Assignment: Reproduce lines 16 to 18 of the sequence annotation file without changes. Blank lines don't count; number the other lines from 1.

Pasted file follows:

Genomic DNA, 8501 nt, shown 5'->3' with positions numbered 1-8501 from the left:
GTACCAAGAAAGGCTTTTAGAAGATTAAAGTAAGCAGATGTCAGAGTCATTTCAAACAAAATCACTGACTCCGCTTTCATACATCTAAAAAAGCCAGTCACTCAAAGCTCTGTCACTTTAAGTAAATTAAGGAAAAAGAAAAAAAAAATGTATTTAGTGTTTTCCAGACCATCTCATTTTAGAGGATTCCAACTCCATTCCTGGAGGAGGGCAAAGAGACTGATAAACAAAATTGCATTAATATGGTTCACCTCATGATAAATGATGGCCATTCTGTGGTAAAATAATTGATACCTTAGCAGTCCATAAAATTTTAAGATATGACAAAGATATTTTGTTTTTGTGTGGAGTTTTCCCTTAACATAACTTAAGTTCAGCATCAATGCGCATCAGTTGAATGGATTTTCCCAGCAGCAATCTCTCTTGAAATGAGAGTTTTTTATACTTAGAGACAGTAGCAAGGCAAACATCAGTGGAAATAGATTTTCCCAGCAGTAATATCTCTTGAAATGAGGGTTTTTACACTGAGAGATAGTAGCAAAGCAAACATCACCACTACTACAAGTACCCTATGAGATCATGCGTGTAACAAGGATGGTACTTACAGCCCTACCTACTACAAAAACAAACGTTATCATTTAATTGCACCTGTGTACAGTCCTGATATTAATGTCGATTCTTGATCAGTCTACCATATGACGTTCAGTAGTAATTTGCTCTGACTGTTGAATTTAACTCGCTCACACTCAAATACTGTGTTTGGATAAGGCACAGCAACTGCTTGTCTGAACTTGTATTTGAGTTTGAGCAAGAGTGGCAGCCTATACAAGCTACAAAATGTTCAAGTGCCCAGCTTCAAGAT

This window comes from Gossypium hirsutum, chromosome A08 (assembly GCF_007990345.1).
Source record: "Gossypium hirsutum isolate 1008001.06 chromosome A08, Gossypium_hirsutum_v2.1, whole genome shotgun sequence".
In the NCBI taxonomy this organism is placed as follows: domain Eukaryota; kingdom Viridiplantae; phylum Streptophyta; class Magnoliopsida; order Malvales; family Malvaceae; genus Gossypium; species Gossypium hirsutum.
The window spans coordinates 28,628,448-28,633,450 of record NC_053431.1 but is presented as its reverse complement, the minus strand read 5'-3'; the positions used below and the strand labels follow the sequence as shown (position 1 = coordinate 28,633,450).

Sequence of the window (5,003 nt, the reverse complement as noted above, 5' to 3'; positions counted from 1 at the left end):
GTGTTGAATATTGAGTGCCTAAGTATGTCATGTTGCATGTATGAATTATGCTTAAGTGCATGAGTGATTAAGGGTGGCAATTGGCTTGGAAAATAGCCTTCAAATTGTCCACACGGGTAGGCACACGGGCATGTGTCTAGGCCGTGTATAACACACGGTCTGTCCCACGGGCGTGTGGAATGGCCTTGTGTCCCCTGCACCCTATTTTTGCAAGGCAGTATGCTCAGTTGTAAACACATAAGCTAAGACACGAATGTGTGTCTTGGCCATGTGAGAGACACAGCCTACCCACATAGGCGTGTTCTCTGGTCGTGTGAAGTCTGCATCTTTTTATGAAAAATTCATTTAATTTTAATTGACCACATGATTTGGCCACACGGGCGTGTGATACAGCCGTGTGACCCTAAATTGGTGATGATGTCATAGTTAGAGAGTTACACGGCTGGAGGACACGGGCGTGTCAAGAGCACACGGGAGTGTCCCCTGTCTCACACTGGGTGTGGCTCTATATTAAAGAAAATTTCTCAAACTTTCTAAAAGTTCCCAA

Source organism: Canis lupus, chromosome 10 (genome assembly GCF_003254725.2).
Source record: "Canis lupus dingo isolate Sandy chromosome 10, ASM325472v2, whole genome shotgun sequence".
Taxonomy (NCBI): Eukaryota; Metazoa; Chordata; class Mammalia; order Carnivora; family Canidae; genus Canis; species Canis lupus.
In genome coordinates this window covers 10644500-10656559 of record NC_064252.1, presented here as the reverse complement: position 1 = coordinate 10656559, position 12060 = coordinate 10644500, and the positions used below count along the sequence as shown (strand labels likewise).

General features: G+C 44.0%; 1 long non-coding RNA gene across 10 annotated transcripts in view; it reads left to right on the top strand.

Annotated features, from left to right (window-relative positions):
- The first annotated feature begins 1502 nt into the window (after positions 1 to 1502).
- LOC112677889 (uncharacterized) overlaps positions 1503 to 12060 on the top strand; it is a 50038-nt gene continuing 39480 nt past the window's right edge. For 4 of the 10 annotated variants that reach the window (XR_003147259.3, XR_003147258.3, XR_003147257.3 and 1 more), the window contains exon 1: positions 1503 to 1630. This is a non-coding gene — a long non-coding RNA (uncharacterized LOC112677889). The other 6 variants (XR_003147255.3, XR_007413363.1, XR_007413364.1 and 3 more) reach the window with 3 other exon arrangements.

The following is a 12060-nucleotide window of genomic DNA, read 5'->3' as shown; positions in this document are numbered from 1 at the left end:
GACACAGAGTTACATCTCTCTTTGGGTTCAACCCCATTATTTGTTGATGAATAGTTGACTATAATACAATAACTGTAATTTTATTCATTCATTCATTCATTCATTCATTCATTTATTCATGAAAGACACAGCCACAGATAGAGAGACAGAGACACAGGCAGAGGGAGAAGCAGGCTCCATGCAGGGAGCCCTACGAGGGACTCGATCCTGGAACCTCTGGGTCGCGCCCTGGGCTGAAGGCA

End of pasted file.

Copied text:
- LOC112677889 (uncharacterized) overlaps positions 1503 to 12060 on the top strand; it is a 50038-nt gene continuing 39480 nt past the window's right edge. For 4 of the 10 annotated variants that reach the window (XR_003147259.3, XR_003147258.3, XR_003147257.3 and 1 more), the window contains exon 1: positions 1503 to 1630. This is a non-coding gene — a long non-coding RNA (uncharacterized LOC112677889). The other 6 variants (XR_003147255.3, XR_007413363.1, XR_007413364.1 and 3 more) reach the window with 3 other exon arrangements.

The following is a 12060-nucleotide window of genomic DNA, read 5'->3' as shown; positions in this document are numbered from 1 at the left end:
GACACAGAGTTACATCTCTCTTTGGGTTCAACCCCATTATTTGTTGATGAATAGTTGACTATAATACAATAACTGTAATTTTATTCATTCATTCATTCATTCATTCATTCATTTATTCATGAAAGACACAGCCACAGATAGAGAGACAGAGACACAGGCAGAGGGAGAAGCAGGCTCCATGCAGGGAGCCCTACGAGGGACTCGATCCTGGAACCTCTGGGTCGCGCCCTGGGCTGAAGGCA